It would be a big help if you have a experienced shooting friend that can help you the first time to watch over things. If no one is available, you might want to ask someone at the range. Talk to the guys there and see if someone can give you some pointers. If you can go at a slow time, it might be better to get someone to help you. A bad time would be like at 12 in the afternoon on saturday for example.

Some pointers:
1. Put on your shooting glasses and then your ear protection. Indoor ranges have double doors, why? Well, you open one door, you step inside, close the door behind you and then open the door to the range. This way you don't let the sound of gunfire into the main store.
2. Take your spot at the "alley" you are to shoot in. Your pistol stays there and remains there until you are ready to leave. IF you have a problem (jam, misfire...). Your pistol remains pointed downrange and left there on the shelf in front of you. If you can't clear your problem, put your pistol down and get someone to help you. You do not walk around with your pistol for any reason. It remains there untill you are done shooting.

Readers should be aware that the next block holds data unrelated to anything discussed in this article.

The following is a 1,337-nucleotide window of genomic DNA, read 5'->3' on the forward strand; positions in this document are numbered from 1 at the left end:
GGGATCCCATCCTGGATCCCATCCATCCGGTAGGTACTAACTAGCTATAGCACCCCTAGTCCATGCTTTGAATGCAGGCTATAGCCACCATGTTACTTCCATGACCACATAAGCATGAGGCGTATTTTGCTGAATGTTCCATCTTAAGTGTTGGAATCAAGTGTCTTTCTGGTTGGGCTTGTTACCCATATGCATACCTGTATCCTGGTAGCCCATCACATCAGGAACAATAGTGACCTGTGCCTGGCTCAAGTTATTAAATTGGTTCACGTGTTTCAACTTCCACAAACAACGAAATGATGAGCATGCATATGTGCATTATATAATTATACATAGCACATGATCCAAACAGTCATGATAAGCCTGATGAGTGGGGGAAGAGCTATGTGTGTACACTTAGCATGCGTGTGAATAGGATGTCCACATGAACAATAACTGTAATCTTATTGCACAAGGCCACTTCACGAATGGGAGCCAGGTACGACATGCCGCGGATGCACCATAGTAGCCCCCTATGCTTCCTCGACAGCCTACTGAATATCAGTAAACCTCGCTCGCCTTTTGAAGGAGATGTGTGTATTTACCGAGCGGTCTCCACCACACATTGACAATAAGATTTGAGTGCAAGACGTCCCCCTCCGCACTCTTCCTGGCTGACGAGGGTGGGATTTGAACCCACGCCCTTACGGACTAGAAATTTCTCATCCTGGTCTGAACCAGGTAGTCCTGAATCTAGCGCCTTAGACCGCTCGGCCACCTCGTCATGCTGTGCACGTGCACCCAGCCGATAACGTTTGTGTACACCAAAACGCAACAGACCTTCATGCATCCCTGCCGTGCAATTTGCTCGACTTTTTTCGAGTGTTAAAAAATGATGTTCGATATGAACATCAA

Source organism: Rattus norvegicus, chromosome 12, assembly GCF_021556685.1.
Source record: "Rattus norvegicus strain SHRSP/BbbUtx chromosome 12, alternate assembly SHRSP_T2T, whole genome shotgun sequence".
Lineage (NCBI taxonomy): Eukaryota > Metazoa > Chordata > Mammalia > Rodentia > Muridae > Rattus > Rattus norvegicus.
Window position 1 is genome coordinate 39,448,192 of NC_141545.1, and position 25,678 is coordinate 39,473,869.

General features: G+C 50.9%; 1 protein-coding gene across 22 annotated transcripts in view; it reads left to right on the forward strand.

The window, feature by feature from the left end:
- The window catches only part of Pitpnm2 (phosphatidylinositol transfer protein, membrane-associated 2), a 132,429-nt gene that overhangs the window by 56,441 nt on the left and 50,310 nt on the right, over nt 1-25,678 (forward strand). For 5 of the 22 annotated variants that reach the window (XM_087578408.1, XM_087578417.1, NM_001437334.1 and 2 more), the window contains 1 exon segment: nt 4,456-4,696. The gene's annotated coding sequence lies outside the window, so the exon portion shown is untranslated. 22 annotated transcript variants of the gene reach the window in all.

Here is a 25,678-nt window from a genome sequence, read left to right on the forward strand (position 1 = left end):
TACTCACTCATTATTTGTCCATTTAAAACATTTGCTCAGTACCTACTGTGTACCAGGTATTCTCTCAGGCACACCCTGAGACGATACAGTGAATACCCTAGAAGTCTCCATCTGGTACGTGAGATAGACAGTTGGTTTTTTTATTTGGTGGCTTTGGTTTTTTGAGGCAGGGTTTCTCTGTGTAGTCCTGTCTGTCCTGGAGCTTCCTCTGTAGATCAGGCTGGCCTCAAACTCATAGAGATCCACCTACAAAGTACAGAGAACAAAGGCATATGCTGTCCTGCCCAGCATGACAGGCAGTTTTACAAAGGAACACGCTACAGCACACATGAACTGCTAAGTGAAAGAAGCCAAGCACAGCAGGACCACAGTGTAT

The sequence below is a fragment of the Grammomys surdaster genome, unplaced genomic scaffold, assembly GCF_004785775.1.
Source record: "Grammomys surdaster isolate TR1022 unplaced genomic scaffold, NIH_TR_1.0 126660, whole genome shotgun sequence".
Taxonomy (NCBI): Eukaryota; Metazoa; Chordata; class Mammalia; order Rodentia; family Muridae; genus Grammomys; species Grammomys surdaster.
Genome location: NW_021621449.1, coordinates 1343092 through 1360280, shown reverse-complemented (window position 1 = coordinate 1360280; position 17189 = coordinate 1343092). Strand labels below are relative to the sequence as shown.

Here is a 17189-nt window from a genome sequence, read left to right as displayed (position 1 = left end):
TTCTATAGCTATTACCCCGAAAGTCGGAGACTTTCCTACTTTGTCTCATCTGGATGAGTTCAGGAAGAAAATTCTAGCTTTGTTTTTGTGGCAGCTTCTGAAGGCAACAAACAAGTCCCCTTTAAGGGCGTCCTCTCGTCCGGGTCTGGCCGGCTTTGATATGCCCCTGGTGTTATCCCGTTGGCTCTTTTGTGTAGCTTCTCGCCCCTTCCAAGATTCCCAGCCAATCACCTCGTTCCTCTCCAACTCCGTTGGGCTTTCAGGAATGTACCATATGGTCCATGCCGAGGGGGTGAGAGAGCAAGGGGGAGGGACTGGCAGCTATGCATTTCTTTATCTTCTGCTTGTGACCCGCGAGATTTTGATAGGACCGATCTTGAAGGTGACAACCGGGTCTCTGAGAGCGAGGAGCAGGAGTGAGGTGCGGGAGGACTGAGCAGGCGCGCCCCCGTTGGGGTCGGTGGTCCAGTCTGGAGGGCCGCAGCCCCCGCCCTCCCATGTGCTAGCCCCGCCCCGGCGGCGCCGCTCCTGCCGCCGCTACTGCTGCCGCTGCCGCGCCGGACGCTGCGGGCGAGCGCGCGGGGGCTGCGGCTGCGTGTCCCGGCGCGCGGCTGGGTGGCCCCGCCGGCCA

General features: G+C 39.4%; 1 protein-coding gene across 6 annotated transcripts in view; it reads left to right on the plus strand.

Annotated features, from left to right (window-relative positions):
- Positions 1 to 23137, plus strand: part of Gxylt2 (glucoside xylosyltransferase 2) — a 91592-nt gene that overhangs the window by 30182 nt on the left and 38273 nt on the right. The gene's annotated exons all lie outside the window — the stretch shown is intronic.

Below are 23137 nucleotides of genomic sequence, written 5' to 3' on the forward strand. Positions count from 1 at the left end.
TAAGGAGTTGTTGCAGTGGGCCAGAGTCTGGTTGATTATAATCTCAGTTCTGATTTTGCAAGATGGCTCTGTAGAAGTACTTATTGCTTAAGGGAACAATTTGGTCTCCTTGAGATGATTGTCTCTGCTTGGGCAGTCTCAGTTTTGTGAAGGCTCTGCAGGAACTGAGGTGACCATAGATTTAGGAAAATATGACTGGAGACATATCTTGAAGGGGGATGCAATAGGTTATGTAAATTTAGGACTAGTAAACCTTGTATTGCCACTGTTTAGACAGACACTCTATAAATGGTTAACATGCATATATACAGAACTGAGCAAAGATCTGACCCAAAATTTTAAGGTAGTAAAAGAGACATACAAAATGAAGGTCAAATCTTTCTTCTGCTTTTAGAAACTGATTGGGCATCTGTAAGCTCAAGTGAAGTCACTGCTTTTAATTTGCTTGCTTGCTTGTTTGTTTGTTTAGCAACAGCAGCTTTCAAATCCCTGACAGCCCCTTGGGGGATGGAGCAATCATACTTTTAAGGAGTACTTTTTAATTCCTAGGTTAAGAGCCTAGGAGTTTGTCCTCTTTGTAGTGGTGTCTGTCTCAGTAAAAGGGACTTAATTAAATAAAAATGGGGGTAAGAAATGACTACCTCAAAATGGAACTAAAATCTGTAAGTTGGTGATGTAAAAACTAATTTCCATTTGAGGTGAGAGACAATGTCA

3. Your targets are clipped to the target holder and there is a switch that sends your targets downrange and back again. Since you are new, I would shoot at mid range, not too far and not too close. Some ranges also have lights that will illuminate your targets if it's too dark. There should be a light switch nearby.
4. Your spent brass will be hot and bounce around the place, make sure you don't have clothes that will catch a spent case. It's not a pleasant experience.
5. Most ranges won't let you pick up spent brass and you won't need them anyways for now. (Someday you may start reloading, but thats another subject altogether).

Here is what I do to clean my XD:

What I do:
1. Drop magazine:
2. Check chamber to make sure pistol is unloaded.
3. Dissasemble into major components. (follow instructions that came with your XD)
4. Dry brush all areas where gunk accumulates and wipe clean with a dry cloth.
5. Put some solvent on a good gun brush and wet scrub all dirty areas.
6. Spray gun scrubber to clear out the areas just brushed. (Wear eye protection)
7. Wipe down with another clean cloth.